DARRINGTON (September 19, 2003) — Treaty Indian tribes in Washington state are already leaders in fisheries and wildlife enforcement. Now, the Sauk-Suiattle Tribe is taking those existing anti-poaching efforts to the next level.
This week, the Sauk-Suiattle Tribe received a $1.1 million Community Oriented Policing Services (COPS) tribal resources
grant from the U.S. Department of Justice. The money will allow Sauk-Suiattle to add four new natural resources officers, three full-time and one part-time, to the tribe’s enforcement staff – and purchase vehicles and technology needed to make a difference in the fight against poaching.
“Enforcement is one important piece in the responsible fisheries and wildlife management puzzle,” said Jason L. Joseph,
chairman of the Sauk-Suiattle Tribe. “In our area, we have a lot of territory to cover, and the new officers and vehicles will make a big difference.”
As co-managers of the state’s fisheries and wildlife resources, treaty Indian tribes have always taken enforcement of fishing regulations seriously. For example, the tribes already have a better ratio of officers to fishermen and hunters than the Washington Department of Fish and Wildlife does. The new officers will supplement a strong and growing regional tribal enforcement team. In addition to the entire Skagit River system, including the tribe’s namesake Sauk and Suiattle rivers, the enforcement officers will monitor areas of the Stillaguamish River as well.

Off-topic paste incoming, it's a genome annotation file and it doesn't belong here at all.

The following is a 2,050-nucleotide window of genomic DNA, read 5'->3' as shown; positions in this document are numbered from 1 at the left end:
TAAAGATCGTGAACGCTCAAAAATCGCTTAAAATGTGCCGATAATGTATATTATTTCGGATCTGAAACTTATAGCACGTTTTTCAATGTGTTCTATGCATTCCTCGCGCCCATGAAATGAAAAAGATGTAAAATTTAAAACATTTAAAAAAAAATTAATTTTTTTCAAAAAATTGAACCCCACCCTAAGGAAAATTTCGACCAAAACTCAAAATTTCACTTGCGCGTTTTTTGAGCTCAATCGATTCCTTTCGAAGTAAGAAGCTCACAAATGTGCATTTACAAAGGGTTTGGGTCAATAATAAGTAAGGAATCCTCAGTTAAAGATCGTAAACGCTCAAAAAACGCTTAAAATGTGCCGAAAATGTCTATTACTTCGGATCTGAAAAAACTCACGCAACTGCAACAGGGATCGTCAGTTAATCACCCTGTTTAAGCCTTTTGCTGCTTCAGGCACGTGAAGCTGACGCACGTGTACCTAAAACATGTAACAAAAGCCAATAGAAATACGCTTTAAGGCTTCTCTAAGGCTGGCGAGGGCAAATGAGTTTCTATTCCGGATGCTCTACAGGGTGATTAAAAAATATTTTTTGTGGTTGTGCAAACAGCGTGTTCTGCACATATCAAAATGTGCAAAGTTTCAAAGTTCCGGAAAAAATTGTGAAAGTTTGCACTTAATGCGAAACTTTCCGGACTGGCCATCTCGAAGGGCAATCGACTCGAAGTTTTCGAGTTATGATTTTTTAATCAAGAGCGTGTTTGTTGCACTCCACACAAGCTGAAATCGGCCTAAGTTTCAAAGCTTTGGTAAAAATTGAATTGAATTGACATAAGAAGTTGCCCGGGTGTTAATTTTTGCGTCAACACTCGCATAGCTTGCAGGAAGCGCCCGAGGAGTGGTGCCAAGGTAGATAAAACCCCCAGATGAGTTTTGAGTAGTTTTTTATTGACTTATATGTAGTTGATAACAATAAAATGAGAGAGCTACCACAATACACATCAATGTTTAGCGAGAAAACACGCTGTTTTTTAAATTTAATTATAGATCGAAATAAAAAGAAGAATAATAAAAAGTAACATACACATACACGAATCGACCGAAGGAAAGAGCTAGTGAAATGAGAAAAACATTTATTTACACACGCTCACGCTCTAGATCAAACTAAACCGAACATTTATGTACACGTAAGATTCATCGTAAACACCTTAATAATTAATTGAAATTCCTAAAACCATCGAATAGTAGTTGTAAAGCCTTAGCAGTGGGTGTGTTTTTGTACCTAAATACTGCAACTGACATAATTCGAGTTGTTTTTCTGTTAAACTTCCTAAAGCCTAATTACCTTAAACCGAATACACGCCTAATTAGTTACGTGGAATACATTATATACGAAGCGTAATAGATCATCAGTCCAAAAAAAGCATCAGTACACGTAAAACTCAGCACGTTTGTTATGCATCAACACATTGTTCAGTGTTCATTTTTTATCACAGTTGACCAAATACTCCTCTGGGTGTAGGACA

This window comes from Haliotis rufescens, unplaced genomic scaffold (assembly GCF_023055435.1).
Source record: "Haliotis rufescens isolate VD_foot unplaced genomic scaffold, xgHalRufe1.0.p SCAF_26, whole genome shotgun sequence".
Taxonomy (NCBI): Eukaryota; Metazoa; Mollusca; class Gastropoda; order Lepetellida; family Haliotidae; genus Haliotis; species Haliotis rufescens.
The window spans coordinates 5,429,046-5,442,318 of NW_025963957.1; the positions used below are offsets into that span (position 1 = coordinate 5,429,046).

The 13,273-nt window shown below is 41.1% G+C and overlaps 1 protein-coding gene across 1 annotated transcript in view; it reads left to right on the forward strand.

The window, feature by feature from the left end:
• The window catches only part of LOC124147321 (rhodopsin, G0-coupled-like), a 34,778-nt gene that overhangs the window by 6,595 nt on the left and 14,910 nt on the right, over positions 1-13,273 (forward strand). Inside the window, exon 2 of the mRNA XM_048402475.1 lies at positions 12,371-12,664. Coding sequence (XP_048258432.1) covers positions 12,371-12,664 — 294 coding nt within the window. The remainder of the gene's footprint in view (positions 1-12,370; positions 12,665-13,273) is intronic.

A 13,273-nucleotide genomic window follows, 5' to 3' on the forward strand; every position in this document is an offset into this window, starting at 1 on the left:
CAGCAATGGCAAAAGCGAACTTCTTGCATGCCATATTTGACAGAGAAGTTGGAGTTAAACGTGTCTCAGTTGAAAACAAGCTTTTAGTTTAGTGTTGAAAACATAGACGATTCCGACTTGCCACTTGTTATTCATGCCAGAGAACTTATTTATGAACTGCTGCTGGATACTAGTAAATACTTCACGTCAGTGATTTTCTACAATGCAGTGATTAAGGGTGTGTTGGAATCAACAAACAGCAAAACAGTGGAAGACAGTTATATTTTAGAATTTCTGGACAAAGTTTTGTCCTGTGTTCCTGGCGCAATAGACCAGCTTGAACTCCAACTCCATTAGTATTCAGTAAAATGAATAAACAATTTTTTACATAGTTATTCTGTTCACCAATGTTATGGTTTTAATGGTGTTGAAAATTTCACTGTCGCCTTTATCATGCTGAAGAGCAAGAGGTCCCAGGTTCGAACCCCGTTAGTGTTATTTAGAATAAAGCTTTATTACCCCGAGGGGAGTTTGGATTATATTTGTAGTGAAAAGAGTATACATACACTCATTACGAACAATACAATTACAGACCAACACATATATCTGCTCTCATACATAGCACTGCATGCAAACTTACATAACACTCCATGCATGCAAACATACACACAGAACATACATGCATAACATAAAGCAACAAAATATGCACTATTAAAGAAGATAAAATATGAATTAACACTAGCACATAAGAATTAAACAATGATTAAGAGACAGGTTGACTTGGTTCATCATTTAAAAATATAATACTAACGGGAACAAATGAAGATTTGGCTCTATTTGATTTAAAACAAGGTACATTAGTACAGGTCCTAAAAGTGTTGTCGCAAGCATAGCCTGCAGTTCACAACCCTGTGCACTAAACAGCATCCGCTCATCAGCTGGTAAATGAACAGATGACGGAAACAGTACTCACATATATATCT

Besides funding the new officers, the grant will also make possible the purchase of three new boats, one a 27-foot vessel
similar to those used by the U.S. Coast Guard. This will enable the enforcement officers to have full marine capability. Through agreements with other tribes, Joseph said, the Sauk-Suiattle Tribe hopes to promote cooperative use of these valuable new tools.
“We have to work together with other governments – tribal, state and local – to succeed,” said Joseph. “Our goal has always been to make sure people follow fishing and hunting regulations to the letter, and we hope other jurisdictions will work with us to achieve that goal.”
When the hiring is complete, the tribe will have a full complement of fish cops able to cover a great deal of territory.
“No one supports poaching – poachers threaten the resources we all share in common,” said Joseph. “By putting more and better equipped officers out there, we’re hoping to reduce those threats.”
For more information, contact: Jeff Shaw, Northwest Indian Fisheries Commission, 360.424.8226; Jason Joseph,
Sauk-Suiattle Indian Tribe, 360.436.1124.